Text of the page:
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December 13, 1993

Silicone Breast Implants: History, Safety, and Potential Complications

Author Affiliations

From the University of Wisconsin—Madison School of Medicine and the Department of Internal Medicine and Divisions of Immunology and Rheumatology, University of South Florida College of Medicine, Tampa.

Arch Intern Med. 1993;153(23):2638-2644. doi:10.1001/archinte.1993.00410230048007

The purpose of this study is to review the background, safety, and potential complications of silicone breast implants. Relevant studies were identified using a MEDLINE search of the English-language literature, followed by a manual search of the references of all identified articles and a review of abstracts from the 1992 American College of Rheumatology meeting. Review of the literature suggests that silicone does not appear to fulfill the characteristics of an ideal synthetic soft-tissue substitute, although it may be the best substitute available. Silicone breast implants are associated with local inflammation and tissue fibrosis with breast fibrous capsule contracture developing in 10% to 40% of the patients. There are no epidemiologic data that establish a direct link between silicone and cancer or rheumatic disease. However, scleroderma appears to be overrepresented among the published articles on patients with silicone breast implants and rheumatic disease. Autoantibodies of unclear significance may be found in 5% to 30% of women with silicone breast implants. Large, longitudinal, population-based studies that include patients who have had implants for 5 to 15 years may be necessary to fully understand the relationship of silicone implants and immune dysfunction.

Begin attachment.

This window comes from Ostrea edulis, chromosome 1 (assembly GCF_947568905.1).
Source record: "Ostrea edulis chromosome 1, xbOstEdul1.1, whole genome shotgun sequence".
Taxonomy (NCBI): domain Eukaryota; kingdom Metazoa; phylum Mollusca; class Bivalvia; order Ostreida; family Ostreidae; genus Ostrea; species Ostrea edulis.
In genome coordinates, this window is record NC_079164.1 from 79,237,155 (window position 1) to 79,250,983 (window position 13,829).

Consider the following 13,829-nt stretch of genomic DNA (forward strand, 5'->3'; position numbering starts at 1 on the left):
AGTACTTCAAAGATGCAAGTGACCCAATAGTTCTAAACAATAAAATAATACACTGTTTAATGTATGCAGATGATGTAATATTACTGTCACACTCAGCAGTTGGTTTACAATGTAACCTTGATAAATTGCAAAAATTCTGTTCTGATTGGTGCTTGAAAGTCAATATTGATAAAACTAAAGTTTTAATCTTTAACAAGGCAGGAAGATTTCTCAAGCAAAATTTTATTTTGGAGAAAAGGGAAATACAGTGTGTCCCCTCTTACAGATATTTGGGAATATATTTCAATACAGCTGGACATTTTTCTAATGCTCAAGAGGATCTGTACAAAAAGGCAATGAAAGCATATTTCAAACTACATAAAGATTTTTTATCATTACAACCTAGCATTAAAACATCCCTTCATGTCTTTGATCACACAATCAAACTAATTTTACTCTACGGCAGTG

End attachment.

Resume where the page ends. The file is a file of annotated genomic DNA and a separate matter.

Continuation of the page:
(Arch Intern Med. 1993;153:2638-2644)